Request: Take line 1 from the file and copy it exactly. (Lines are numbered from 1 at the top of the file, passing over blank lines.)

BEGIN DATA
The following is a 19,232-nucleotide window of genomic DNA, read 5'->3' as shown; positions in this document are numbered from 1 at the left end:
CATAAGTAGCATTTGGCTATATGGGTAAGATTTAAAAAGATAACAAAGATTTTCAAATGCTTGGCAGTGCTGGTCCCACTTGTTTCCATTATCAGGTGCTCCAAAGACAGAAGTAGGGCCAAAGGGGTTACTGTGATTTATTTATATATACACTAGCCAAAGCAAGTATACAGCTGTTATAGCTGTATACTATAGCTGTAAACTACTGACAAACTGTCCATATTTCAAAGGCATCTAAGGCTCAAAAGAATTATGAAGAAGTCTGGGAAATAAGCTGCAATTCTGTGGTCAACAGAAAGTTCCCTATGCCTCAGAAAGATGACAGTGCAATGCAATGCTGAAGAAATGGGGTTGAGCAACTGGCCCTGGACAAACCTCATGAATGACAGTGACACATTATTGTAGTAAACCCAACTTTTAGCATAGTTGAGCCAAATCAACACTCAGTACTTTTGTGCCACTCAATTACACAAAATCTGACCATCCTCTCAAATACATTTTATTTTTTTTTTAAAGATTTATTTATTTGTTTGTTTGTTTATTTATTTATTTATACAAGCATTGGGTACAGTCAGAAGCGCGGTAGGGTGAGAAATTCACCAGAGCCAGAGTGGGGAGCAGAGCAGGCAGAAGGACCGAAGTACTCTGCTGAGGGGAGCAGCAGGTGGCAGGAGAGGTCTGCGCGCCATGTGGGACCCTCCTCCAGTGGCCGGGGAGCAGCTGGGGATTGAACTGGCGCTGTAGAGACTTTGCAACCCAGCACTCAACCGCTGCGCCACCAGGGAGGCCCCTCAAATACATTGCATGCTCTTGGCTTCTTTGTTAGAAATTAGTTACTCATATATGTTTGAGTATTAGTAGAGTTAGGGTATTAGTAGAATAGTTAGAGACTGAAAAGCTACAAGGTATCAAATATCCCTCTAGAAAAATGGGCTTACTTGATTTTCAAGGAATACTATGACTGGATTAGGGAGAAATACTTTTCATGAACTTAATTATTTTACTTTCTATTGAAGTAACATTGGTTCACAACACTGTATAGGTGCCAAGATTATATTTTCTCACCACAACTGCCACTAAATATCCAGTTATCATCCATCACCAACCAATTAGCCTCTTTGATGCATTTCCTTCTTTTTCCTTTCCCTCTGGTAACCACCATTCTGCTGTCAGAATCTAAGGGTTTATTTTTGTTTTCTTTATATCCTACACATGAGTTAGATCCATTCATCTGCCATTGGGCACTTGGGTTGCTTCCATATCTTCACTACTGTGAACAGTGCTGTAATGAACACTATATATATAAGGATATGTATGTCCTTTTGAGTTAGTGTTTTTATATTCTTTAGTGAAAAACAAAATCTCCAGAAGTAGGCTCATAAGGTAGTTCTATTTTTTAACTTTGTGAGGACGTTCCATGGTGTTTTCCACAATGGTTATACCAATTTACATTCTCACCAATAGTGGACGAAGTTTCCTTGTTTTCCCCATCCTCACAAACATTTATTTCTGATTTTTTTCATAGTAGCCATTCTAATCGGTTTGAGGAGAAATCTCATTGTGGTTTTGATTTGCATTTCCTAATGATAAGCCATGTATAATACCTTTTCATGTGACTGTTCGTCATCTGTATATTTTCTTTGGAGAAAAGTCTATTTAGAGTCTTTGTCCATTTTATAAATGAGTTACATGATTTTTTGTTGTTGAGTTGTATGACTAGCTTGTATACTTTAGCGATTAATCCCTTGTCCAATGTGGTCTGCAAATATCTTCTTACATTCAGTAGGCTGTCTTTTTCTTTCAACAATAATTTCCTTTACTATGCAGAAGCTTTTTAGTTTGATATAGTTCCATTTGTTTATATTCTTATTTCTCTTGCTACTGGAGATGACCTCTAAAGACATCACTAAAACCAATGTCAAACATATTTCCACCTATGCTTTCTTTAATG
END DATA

The following is a 19,232-nucleotide window of genomic DNA, read 5'->3' as shown; positions in this document are numbered from 1 at the left end: